Data Acquisition (DAQ) and Control from Microstar Laboratories

Knowledge Base: Input

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Q 10123 Isolated vs. non-isolated digital I/O

Tags: Help, Digital, I/O, isolation, expansion board, compatibility, latency

Applies to: All DAP models, MSXB078, MSXB038.

In the past I have always used MSXB038 digital output expansion boards. For a system with more stringent signal isolation requirements, can I use an MSXB078 isolated digital I/O board as a direct substitute?

It all depends on what your application does. There are subtle timing differences that might be important, or might not.

The galvanic isolation of the MSXB078 boards simply means that power and information move through an insulation layer that blocks any direct flow of current. This allows the external I/O lines and the DAP digital bus lines to operate at displaced voltage levels and avoid unintended interaction through a common direct connection. A physical process is required to transport information via encodings on the electromagnetic fields, and this process has subtle effects on timing delays and jitter.

For digital outputs, these timing effects are typically small enough to be irrelevant. The DAP sends the bits out; shortly thereafter, the values of the bits become externally visible. No change is required to the processing logic.

However, for digital inputs, there is a larger timing hazard. Two steps are required: the first latches the bit values, and the second presents the results of the data to the DAP I/O bus on the other side of the barrier. If these things were done in strict sequence, the MSXB078 board would operate the same as the MSXB038, but it would be much slower. To improve the data transfer rate, the MSXB078 performs operations in parallel. When the DAP addresses the MSXB078 board to transfer a 16-bit digital input bit values across the barrier to the digital data bus, at the same time, this also triggers the capture of the next 16 bits on the isolated side of the barrier.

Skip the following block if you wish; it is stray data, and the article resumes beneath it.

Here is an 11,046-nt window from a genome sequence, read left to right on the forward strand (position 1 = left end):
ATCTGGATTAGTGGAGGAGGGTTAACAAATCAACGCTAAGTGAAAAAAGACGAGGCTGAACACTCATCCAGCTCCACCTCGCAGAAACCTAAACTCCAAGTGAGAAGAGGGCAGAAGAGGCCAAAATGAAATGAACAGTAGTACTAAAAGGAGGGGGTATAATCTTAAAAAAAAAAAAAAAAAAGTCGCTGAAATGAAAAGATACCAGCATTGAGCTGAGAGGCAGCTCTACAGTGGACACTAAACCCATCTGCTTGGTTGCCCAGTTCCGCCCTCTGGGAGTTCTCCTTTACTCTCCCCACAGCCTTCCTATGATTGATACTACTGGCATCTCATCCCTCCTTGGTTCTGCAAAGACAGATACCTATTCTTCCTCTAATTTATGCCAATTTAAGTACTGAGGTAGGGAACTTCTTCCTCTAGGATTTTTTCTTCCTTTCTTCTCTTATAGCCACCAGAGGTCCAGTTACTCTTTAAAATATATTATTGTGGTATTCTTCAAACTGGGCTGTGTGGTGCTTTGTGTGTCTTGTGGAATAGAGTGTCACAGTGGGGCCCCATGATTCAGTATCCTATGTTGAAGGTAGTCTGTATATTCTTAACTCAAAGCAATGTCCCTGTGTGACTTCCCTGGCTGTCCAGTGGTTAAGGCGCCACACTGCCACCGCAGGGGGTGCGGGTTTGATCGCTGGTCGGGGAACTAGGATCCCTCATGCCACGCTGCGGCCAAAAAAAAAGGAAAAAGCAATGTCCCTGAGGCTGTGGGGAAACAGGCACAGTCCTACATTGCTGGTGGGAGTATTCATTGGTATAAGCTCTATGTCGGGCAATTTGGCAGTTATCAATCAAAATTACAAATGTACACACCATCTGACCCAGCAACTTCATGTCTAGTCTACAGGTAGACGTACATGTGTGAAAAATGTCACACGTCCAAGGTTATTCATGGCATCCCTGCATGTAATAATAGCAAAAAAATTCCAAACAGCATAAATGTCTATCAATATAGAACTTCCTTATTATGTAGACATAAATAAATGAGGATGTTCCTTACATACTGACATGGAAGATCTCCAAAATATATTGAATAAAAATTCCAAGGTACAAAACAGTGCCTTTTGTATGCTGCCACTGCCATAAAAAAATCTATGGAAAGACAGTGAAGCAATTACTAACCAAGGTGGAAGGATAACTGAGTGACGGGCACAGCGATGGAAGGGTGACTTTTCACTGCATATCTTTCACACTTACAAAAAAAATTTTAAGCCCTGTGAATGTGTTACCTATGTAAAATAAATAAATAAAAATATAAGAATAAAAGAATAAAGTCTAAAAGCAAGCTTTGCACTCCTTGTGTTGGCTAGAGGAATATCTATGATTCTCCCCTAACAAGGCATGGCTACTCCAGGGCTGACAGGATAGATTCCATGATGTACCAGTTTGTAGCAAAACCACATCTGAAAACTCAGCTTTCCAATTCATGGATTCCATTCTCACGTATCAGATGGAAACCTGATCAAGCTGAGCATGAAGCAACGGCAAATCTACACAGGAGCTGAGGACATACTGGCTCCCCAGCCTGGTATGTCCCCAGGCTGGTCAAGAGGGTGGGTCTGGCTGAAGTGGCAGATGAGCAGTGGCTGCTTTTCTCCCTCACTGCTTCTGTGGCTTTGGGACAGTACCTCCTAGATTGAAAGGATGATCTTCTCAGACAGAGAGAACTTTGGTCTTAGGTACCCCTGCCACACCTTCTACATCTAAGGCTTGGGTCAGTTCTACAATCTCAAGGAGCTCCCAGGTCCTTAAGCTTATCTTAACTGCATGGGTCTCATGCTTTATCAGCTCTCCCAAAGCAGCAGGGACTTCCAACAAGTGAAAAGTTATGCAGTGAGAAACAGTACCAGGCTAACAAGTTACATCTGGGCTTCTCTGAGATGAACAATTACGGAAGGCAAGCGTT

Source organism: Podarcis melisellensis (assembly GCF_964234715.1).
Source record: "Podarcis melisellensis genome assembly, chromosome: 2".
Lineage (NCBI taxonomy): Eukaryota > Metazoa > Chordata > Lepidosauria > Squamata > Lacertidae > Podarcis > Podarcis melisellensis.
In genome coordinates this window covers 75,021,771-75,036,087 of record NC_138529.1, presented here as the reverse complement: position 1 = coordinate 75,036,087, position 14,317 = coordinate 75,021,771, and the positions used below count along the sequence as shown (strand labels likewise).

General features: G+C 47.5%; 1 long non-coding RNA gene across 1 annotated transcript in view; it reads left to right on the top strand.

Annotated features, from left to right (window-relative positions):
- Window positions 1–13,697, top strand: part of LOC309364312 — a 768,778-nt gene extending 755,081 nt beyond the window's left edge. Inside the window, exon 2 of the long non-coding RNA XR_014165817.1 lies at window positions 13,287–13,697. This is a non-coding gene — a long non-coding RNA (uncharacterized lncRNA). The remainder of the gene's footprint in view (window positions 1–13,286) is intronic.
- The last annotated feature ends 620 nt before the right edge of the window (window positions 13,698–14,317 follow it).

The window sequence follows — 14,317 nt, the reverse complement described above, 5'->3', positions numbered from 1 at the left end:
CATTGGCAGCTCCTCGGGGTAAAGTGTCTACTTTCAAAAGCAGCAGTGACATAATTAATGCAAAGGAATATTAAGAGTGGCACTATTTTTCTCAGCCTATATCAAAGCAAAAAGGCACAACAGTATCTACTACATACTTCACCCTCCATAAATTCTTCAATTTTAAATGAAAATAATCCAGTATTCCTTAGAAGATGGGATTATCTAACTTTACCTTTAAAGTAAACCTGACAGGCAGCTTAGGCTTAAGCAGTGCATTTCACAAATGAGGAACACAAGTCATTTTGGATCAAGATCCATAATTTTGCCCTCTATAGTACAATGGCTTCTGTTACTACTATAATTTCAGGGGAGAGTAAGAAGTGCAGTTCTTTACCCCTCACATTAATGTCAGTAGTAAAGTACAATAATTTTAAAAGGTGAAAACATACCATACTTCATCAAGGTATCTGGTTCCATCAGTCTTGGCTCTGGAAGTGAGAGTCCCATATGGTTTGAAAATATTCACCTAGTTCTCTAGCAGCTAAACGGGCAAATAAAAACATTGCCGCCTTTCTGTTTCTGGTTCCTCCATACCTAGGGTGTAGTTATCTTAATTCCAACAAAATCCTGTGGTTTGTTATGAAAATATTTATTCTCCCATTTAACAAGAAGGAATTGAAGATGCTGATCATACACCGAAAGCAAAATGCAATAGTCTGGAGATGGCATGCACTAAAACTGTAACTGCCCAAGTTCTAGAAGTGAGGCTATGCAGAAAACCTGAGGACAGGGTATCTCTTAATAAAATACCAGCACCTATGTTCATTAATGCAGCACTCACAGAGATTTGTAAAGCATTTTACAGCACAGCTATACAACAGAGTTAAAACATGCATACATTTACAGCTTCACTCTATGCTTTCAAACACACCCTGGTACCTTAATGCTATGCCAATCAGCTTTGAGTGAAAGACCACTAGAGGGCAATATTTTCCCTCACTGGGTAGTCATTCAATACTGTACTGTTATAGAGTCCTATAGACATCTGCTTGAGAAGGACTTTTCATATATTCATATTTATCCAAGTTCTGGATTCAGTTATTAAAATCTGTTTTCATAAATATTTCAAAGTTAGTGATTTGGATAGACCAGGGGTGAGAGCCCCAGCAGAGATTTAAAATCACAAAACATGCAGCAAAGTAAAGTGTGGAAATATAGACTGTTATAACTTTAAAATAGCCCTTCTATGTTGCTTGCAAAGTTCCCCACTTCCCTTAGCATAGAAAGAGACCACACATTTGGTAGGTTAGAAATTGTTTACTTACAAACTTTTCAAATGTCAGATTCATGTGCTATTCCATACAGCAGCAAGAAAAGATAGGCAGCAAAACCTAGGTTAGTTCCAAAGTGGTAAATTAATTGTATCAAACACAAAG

This parallelization is known as pipelining. Did you notice the timing hazard? When the DAP says "put the digital data on the bus," the data it will receive is the data captured on the other side of the barrier on the previous I/O clock cycle. The data for the current clock cycle will not become visible until next I/O clock cycle. For lots of processes, the one-sample delay in observing digital signal changes makes no difference because the sample rate is already very fast.

There are other applications for which this delay in the sample clocking is critical.

  • Example: you are using software triggering, and you need to capture the digital port bits at the time that an event is detected. The values reported from the digital port will actually be for the time before the event, not the time at the event, so information could be missed. Knowing that this will happen, the processing configuration can be modified to skip the stale digital reading and record the next one.

  • Example: you are using hardware burst-mode triggering to capture the digital bits each time an external trigger pulse arrives. With the MSXB078 board, the value you get in response to the trigger pulse is the result from the previous trigger event, an indeterminate time in the past. Knowing that this is going to happen, the processing configuration can be modified to read two samples in response to the event, and discard the meaningless first value.

Consequently, for most processing that runs continuously, the subtle time delays from the digital input pipelining on the MSXB078 are too small to make any difference. But applications that are timing-critical, particularly those that take data selectively using some kind of triggering, will probably require adjustments to the processing software.

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